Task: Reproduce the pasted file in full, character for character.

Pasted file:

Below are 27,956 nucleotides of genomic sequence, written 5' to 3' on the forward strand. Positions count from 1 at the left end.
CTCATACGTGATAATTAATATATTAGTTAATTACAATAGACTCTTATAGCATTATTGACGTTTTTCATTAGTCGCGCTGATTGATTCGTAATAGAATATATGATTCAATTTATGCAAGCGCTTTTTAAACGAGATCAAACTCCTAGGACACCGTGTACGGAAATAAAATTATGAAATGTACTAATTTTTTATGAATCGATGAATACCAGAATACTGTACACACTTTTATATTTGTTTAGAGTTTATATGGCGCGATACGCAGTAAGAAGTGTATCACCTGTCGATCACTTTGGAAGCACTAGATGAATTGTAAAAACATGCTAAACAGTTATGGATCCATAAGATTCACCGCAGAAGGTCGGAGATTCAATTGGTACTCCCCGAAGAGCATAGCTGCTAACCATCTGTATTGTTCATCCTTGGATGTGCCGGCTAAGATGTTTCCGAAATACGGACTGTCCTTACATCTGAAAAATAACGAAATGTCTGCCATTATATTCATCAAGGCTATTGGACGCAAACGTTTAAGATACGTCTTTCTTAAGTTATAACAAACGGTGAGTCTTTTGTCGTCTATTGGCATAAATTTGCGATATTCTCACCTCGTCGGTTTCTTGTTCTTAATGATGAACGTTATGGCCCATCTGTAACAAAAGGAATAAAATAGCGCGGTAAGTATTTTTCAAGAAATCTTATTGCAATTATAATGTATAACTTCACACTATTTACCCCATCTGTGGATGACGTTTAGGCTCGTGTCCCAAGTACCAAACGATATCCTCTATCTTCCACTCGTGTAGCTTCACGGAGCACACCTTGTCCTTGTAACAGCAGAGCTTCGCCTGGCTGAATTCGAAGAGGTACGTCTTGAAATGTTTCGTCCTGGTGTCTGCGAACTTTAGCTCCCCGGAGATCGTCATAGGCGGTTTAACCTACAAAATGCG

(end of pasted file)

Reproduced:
Below are 27,956 nucleotides of genomic sequence, written 5' to 3' on the forward strand. Positions count from 1 at the left end.
CTCATACGTGATAATTAATATATTAGTTAATTACAATAGACTCTTATAGCATTATTGACGTTTTTCATTAGTCGCGCTGATTGATTCGTAATAGAATATATGATTCAATTTATGCAAGCGCTTTTTAAACGAGATCAAACTCCTAGGACACCGTGTACGGAAATAAAATTATGAAATGTACTAATTTTTTATGAATCGATGAATACCAGAATACTGTACACACTTTTATATTTGTTTAGAGTTTATATGGCGCGATACGCAGTAAGAAGTGTATCACCTGTCGATCACTTTGGAAGCACTAGATGAATTGTAAAAACATGCTAAACAGTTATGGATCCATAAGATTCACCGCAGAAGGTCGGAGATTCAATTGGTACTCCCCGAAGAGCATAGCTGCTAACCATCTGTATTGTTCATCCTTGGATGTGCCGGCTAAGATGTTTCCGAAATACGGACTGTCCTTACATCTGAAAAATAACGAAATGTCTGCCATTATATTCATCAAGGCTATTGGACGCAAACGTTTAAGATACGTCTTTCTTAAGTTATAACAAACGGTGAGTCTTTTGTCGTCTATTGGCATAAATTTGCGATATTCTCACCTCGTCGGTTTCTTGTTCTTAATGATGAACGTTATGGCCCATCTGTAACAAAAGGAATAAAATAGCGCGGTAAGTATTTTTCAAGAAATCTTATTGCAATTATAATGTATAACTTCACACTATTTACCCCATCTGTGGATGACGTTTAGGCTCGTGTCCCAAGTACCAAACGATATCCTCTATCTTCCACTCGTGTAGCTTCACGGAGCACACCTTGTCCTTGTAACAGCAGAGCTTCGCCTGGCTGAATTCGAAGAGGTACGTCTTGAAATGTTTCGTCCTGGTGTCTGCGAACTTTAGCTCCCCGGAGATCGTCATAGGCGGTTTAACCTACAAAATGCG